Lost in a fit of anger, we find that phrase that we know will severely wound the one that we supposedly love, but despite that knowledge, we hurl it, fully aware that it will escalate an already volatile argument. While running errands, we come across something that we’ve been longing for and even though we know that the money could be better spent and that buying it will create far more problems that it will cure, we make the purchase and soon we have concocted a dozen reasons why this obvious luxury is actually a necessity. As we walk out of the store, we are busy perfecting our rationalizations, preparing to appease and dismiss any objection raised by spouse or parent.
We are incredibly skillful at creating motives and explanations that justify our actions and our errors. We can take the most blatantly self-serving deed and with disarming and beguiling ease, enshroud it with a pall of laudable and justifiable intentions. I am constantly amazed at my own attempts to disguise the most ridiculous faux-pas with a deceptive mask of plausible excuses. And then, of course, there are those wonderful moments when we actually fall prey to our own self-defenses – when we buy our own advertising campaign. These are times when we have developed such a convincing and articulate rationale for our misguided deeds that we can no longer sense or feel the real motives that lay behind them. It is often only after things have gone terribly wrong that we begin to see and accept our own culpability, finally recognizing the underlying intention that soured the whole business from the very start. Yes, I too like young George and blessed Paul the Apostle find it to be a law that when I want to do right, evil lies close at hand.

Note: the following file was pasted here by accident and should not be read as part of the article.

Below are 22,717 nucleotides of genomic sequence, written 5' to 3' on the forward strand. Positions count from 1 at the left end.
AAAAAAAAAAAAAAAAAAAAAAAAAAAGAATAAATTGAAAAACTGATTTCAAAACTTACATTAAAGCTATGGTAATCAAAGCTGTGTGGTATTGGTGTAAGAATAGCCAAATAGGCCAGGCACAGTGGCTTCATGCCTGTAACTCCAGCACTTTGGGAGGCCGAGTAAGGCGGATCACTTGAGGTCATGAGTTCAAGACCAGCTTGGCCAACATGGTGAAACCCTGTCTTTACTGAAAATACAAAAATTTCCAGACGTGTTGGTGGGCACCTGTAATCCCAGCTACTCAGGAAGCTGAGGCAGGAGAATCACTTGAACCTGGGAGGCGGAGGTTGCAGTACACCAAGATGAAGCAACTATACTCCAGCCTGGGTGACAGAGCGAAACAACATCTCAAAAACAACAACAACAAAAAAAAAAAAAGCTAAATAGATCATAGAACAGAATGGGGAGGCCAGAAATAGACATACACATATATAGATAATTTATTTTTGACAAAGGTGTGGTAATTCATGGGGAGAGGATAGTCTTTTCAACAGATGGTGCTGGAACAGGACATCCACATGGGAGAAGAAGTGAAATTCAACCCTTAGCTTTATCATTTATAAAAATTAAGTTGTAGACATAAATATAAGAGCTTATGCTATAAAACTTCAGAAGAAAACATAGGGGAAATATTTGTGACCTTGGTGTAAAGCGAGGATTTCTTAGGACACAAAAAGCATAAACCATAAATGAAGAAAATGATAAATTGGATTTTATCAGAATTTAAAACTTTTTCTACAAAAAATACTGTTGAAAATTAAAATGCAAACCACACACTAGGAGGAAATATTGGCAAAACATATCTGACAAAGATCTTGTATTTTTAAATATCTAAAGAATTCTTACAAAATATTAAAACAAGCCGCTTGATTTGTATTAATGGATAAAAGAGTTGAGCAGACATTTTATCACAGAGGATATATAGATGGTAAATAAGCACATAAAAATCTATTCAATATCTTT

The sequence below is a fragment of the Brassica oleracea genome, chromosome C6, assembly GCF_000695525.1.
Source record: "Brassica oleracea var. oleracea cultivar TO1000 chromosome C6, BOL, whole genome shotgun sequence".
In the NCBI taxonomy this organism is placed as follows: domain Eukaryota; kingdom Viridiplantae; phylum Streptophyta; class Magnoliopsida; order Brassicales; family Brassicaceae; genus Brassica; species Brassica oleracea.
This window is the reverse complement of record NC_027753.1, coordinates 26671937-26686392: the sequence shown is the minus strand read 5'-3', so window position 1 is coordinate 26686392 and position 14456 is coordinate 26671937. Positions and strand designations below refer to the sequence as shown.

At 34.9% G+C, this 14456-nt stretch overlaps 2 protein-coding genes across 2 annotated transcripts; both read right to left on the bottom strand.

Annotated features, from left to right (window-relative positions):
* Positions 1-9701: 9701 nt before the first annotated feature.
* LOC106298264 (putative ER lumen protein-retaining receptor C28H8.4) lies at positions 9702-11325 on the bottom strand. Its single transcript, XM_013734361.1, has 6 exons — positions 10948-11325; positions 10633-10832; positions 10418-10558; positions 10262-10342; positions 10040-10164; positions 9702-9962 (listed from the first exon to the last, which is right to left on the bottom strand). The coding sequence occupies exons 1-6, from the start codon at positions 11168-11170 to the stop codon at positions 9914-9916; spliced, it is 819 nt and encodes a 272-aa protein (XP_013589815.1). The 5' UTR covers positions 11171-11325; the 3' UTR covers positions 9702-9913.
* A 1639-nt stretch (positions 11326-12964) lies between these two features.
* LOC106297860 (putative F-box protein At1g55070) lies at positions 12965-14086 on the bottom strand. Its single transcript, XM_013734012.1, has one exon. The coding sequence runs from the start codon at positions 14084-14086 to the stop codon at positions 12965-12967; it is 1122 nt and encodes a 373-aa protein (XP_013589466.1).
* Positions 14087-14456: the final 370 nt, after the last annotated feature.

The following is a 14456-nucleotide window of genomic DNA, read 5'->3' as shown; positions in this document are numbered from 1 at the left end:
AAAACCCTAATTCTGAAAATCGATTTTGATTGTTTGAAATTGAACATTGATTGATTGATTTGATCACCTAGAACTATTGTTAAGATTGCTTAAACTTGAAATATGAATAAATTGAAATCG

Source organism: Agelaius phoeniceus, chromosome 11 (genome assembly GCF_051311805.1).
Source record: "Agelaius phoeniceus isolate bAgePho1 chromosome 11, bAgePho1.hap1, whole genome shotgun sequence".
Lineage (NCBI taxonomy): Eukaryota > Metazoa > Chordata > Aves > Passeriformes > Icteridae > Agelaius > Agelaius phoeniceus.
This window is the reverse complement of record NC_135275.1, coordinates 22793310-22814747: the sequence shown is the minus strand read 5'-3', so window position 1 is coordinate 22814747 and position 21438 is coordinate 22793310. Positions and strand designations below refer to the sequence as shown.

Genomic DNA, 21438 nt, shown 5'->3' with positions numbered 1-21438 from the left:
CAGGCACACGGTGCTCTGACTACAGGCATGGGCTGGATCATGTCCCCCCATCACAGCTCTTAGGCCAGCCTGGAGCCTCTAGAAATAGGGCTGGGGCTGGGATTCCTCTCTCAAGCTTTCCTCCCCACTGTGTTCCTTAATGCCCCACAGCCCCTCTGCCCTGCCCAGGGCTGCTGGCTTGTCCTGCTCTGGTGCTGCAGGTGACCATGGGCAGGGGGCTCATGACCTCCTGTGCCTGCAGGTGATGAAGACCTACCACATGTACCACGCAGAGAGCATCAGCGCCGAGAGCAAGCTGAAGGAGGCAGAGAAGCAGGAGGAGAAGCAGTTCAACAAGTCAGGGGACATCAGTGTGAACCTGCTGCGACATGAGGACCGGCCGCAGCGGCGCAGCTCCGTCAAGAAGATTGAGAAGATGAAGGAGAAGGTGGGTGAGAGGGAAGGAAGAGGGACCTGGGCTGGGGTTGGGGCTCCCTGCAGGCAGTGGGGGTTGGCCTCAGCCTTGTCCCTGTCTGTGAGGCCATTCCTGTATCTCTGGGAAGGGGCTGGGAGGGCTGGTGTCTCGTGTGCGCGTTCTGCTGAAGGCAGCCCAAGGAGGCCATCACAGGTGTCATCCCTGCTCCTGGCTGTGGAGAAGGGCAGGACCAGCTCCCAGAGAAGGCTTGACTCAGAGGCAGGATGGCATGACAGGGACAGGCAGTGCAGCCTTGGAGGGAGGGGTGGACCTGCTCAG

But as I am sure that you are all aware, I digress, for I really haven’t done justice to that wonderful legend about our founding father. I neglected the part that holds the moral, the ethical fulcrum of the whole tale. The real point of the story, as you all know well, is not that George struggled with a conflict of mind and emotion but that later he demonstrated his own impeccable honesty and integrity by confessing his fault. You see, when George’s father noticed the gap in his line of cherry trees, he asked his son who had cut that one tree down. Confronted with this question, young George did not try to evade his responsibility but boldly and bravely admitted his guilt. He did not try to camouflage his mistake with a veil of good intentions but spoke the unadorned truth. He was undoubtedly a bright lad and I’m sure he could have come up with some captivating excuses, but instead he courageously accepted the blame and that, my friends, is the stuff that legends are made from.
You know, some people think that the purpose of Christianity is to make people behave, to make them into morally upright and ethically decent human beings. They believe that the Christian faith is principally a matter of good behavior and they expect Christians to behave with unsullied virtue and pious decorum. Like my mentor at Christ Church, that have been many times when I have heard the young and old complain bitterly about the apparent hypocrisy of their fellow churchgoers. “I left the church,” they whine, “because I could no longer stand that horrible double standard. There they are on Sunday, all dressed up and praying to Almighty God and the very next morning they are knee-deep in cruel acts of gossip, greed, prejudice and dishonesty.” When I am confronted with such laments, I have to struggle not to lose my patience since that would undoubtedly confirm their opinion of the deep-seated duplicity of all Christians. So after checking my emotions, I usually share with them the story I told in the reflection and then I tell them that I want to have signs made for every Episcopal church in the land, large signs – tastefully designed of course - to be placed over the main entrance of every church building. The signs would read Remember – this is a place for sinners!